Friday, September 25, 2020


Cruel training process of young elephants

IANS | June 26, 2020 12:30 PM

CHANDIGARH:The Animal Protection released an unseen footage on Thursday shows parts of the cruel training process, sometimes known as ‘the crush’, that young elephants endure to make them submissive enough to interact with tourists. The harrowing footage was captured to document the most common techniques used to break the elephant’s spirits, which is often done using a range of techniques.

There are approximately 2, 800 captive elephants exploited in camps across Thailand, who have undergone this cruel training. In India, over 100 elephants at the Amer Fort in Jaipur, providing joy rides to tourists undergo the same process of cruel training.
In India, elephants are still being captured from the wild to cater to the tourism and entertainment industry in places like Amer fort in Jaipur in Rajasthan. Since captive elephants have mostly been captured from the wild, no matter what the circumstances, they have endured the crush process brutality. It is time to put an end to this atrocity
It includes the use of a bull-hook – a metal tool used to jab sensitive areas, chains to restrain them, and frequent exposure to stressful situations. This horrific treatment of elephants is to make them submissive enough to be used for performing, riding, bathing, and other tourist interactions. The demand from tourism drives the demand for elephant experiences, and trainers are forced to deploy these methods.
The video makes for very difficult viewing. It includes eight individual young elephants being forcibly taken from their mothers, being tied to wooden structures while beaten repeatedly, and walking hobbled in chains, sometimes along busy highways where the thundering noises from traffic races past. The footage shows the young elephants put through both physical and psychological trauma, as they take violent blows and are clearly terrified, especially without the comfort of their mothers.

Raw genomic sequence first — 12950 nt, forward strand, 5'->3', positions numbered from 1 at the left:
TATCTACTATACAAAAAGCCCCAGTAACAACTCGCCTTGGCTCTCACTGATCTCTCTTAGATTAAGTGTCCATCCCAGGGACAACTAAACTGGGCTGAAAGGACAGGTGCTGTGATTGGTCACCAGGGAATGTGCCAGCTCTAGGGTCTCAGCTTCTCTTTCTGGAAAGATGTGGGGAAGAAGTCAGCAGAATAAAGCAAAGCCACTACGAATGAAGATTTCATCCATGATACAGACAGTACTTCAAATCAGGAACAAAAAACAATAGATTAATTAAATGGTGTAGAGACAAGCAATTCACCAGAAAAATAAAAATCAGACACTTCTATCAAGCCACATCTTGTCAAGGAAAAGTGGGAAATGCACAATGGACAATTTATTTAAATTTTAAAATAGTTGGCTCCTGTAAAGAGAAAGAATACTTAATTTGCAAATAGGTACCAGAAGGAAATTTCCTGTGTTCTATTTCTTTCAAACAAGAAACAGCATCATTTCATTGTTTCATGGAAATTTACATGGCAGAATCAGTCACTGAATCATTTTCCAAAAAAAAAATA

With the global tourism industry coming to a complete standstill due to the COVID-19 pandemic, elephant owners and facilities are struggling to make ends meet. Many elephants have had to trek miles across the country by foot back to where their legal owners live. Some have been allowed to roam freely to forage under supervision as their keepers have struggled to feed them.World Animal Protection has been providing essential funds for 13 ethical, elephant-friendly camps across Asia to help them through this difficult time and keep them afloat.
As a sustainable, long-term solution, the charity is advocating for a captive breeding ban on elephants to ensure future generations are spared this trauma. Holidaymakers also hold considerable power to turn their backs on unethical practices and can opt instead to see elephants in their natural habitat or support elephant-friendly camps.
For most elephants, being released back into the wild is not possible, so an elephant friendly camp is their best option. These camps work on an observation-only model, still providing jobs and a valuable income to local people such as elephant keepers, known as mahouts. Elephants are given the freedom to roam, graze and bathe while socialising, rather than being used for strenuous rides, kept in chains during the day and exposed to the sun all day.
World Animal Protection urges the Government of India to effectively enforce existing wildlife protection laws and stop the trade of wild animals and wild animal products.
Gajender K Sharma, Country Director, World Animal Protection India said:
“This footage is a crude reminder of the brutality, the physical and emotional trauma and the suffering that is endured by elephants. In India, elephants are revered and even worshipped. But the reality is much different. The reality is the crush process, where elephants are beaten and trained for the purpose of entertainment of humans. This must stop now. Wild animals belong in the wild.” 

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